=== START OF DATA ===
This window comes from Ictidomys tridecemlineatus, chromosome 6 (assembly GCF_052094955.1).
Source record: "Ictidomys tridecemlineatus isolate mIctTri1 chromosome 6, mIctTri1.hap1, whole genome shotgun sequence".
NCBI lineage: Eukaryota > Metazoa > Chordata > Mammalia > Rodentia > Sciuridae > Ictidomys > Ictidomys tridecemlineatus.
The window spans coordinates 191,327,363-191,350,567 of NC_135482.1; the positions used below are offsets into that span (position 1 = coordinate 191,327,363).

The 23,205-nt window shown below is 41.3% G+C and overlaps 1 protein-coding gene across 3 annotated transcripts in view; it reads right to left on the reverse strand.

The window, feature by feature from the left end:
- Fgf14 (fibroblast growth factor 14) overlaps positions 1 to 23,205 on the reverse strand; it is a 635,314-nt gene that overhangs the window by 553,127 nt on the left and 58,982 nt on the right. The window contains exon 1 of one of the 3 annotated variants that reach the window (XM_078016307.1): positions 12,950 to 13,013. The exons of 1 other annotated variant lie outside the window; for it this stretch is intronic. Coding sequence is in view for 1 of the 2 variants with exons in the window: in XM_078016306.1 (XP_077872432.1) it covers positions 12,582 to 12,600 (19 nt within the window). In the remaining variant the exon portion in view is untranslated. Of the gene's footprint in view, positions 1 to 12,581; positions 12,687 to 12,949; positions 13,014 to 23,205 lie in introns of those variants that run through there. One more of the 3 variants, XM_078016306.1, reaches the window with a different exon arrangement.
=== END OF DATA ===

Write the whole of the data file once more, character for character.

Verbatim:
This window comes from Ictidomys tridecemlineatus, chromosome 6 (assembly GCF_052094955.1).
Source record: "Ictidomys tridecemlineatus isolate mIctTri1 chromosome 6, mIctTri1.hap1, whole genome shotgun sequence".
NCBI lineage: Eukaryota > Metazoa > Chordata > Mammalia > Rodentia > Sciuridae > Ictidomys > Ictidomys tridecemlineatus.
The window spans coordinates 191,327,363-191,350,567 of NC_135482.1; the positions used below are offsets into that span (position 1 = coordinate 191,327,363).

The 23,205-nt window shown below is 41.3% G+C and overlaps 1 protein-coding gene across 3 annotated transcripts in view; it reads right to left on the reverse strand.

The window, feature by feature from the left end:
- Fgf14 (fibroblast growth factor 14) overlaps positions 1 to 23,205 on the reverse strand; it is a 635,314-nt gene that overhangs the window by 553,127 nt on the left and 58,982 nt on the right. The window contains exon 1 of one of the 3 annotated variants that reach the window (XM_078016307.1): positions 12,950 to 13,013. The exons of 1 other annotated variant lie outside the window; for it this stretch is intronic. Coding sequence is in view for 1 of the 2 variants with exons in the window: in XM_078016306.1 (XP_077872432.1) it covers positions 12,582 to 12,600 (19 nt within the window). In the remaining variant the exon portion in view is untranslated. Of the gene's footprint in view, positions 1 to 12,581; positions 12,687 to 12,949; positions 13,014 to 23,205 lie in introns of those variants that run through there. One more of the 3 variants, XM_078016306.1, reaches the window with a different exon arrangement.